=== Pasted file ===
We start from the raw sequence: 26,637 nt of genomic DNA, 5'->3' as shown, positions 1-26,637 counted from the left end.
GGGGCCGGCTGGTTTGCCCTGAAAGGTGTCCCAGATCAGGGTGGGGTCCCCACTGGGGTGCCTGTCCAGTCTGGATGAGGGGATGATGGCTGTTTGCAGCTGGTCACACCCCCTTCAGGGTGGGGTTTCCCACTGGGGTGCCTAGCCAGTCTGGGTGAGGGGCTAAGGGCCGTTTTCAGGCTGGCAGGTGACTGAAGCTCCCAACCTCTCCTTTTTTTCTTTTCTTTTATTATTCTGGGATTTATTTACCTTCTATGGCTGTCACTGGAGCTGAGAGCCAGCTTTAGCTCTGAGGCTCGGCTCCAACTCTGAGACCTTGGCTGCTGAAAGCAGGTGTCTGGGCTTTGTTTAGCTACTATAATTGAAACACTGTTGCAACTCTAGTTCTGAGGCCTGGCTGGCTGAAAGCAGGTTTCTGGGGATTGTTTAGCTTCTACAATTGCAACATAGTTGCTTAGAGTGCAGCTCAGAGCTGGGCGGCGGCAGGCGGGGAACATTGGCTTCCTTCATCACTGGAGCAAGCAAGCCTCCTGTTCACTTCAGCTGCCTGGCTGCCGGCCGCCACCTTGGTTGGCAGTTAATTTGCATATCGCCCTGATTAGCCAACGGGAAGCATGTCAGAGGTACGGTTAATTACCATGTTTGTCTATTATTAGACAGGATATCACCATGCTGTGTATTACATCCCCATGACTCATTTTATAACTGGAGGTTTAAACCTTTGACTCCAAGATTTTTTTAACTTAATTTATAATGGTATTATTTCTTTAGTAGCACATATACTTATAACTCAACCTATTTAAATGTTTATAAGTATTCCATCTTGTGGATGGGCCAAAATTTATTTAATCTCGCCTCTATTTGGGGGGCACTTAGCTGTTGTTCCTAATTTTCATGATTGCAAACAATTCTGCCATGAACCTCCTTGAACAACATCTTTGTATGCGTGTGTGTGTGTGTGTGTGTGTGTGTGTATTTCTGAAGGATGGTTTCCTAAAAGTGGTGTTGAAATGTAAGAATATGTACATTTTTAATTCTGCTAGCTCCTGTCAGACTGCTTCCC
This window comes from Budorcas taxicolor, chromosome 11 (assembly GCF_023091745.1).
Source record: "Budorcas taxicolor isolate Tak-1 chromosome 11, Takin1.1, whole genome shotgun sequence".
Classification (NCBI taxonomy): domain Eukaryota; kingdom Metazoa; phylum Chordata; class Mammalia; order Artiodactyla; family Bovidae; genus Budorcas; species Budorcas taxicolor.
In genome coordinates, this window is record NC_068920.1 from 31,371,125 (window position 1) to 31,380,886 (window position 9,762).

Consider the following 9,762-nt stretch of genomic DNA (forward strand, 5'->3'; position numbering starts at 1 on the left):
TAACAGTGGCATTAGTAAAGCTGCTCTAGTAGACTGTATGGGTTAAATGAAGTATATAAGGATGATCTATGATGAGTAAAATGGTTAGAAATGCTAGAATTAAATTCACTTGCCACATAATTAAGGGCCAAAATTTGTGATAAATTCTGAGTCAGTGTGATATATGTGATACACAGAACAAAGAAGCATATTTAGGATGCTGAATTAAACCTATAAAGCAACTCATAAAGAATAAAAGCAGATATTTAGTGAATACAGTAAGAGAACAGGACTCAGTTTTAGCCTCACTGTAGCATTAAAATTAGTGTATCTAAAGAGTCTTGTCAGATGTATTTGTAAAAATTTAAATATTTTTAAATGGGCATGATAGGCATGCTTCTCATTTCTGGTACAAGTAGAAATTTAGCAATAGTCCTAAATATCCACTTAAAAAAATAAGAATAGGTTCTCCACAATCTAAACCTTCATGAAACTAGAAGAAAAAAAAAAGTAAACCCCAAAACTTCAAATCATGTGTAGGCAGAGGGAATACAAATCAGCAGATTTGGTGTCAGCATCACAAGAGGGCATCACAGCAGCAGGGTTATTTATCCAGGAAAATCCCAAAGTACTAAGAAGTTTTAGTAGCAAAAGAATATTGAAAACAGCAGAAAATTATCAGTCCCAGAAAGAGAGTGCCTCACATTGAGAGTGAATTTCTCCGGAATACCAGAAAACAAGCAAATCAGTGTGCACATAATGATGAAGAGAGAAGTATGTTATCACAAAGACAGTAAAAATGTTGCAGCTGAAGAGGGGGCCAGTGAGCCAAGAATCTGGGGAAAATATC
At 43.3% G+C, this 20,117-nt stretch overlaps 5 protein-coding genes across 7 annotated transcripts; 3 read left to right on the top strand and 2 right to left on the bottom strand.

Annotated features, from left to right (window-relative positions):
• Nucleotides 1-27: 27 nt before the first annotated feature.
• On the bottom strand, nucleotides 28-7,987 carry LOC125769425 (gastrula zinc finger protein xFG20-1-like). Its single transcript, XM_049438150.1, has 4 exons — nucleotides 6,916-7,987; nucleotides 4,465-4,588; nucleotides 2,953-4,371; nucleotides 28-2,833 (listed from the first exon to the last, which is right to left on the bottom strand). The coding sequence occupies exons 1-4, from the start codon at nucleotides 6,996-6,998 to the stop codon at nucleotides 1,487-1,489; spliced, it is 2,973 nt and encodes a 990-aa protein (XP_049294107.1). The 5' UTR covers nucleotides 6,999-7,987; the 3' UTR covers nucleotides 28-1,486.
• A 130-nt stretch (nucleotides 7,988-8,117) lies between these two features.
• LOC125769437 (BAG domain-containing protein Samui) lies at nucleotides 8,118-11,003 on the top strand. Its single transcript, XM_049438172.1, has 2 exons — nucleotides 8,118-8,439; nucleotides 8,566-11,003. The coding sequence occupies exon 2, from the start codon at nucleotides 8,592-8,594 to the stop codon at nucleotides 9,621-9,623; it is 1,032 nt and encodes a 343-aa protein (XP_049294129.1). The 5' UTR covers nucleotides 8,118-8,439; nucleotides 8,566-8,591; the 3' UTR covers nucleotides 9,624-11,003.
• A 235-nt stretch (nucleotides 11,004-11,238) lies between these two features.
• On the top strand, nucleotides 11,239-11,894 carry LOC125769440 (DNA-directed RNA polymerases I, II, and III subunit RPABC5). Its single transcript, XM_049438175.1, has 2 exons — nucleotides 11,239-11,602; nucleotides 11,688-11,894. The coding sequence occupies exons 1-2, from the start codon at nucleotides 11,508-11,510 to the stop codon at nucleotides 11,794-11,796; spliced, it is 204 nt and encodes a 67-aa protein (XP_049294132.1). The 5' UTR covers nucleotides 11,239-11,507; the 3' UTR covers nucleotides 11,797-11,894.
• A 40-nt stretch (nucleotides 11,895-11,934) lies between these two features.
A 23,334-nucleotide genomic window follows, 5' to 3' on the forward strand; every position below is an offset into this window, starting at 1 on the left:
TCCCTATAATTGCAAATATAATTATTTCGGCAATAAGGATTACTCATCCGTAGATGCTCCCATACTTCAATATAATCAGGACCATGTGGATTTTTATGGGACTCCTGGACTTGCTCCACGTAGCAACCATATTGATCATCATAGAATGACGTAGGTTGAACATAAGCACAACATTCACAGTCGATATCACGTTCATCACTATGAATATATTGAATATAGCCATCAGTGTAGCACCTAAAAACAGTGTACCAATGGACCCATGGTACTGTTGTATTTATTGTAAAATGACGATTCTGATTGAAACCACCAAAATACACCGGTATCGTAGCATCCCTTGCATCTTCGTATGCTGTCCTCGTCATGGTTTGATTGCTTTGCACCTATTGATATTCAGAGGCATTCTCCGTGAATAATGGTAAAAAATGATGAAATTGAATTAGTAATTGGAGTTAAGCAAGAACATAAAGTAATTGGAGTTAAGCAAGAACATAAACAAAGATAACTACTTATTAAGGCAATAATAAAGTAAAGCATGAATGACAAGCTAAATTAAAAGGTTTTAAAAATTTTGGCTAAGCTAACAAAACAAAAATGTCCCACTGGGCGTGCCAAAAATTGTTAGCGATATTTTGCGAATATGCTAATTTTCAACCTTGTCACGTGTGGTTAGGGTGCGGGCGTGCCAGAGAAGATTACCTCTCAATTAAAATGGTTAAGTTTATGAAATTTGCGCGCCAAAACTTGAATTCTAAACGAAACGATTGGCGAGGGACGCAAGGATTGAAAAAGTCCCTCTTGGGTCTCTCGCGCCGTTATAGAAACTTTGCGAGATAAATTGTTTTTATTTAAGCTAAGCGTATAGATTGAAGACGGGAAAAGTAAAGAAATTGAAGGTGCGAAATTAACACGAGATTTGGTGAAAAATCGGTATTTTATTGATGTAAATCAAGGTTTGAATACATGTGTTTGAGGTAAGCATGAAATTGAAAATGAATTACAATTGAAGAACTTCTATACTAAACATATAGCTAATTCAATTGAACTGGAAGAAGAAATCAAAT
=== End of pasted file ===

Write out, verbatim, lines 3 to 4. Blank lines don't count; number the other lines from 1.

This window comes from Budorcas taxicolor, chromosome 11 (assembly GCF_023091745.1).
Source record: "Budorcas taxicolor isolate Tak-1 chromosome 11, Takin1.1, whole genome shotgun sequence".